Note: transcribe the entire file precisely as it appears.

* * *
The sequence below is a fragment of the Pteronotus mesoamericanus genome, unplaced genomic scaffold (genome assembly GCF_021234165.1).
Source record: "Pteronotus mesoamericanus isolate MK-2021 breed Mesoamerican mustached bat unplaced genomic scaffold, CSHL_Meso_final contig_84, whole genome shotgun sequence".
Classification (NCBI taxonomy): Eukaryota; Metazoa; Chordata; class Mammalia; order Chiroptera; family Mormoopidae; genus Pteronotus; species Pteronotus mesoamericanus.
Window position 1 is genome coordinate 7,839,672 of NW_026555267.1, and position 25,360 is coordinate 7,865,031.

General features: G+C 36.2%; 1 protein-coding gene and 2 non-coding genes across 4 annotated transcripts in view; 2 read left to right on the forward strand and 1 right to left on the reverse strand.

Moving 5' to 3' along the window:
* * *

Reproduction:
The sequence below is a fragment of the Pteronotus mesoamericanus genome, unplaced genomic scaffold (genome assembly GCF_021234165.1).
Source record: "Pteronotus mesoamericanus isolate MK-2021 breed Mesoamerican mustached bat unplaced genomic scaffold, CSHL_Meso_final contig_84, whole genome shotgun sequence".
Classification (NCBI taxonomy): Eukaryota; Metazoa; Chordata; class Mammalia; order Chiroptera; family Mormoopidae; genus Pteronotus; species Pteronotus mesoamericanus.
Window position 1 is genome coordinate 7,839,672 of NW_026555267.1, and position 25,360 is coordinate 7,865,031.

General features: G+C 36.2%; 1 protein-coding gene and 2 non-coding genes across 4 annotated transcripts in view; 2 read left to right on the forward strand and 1 right to left on the reverse strand.

Moving 5' to 3' along the window: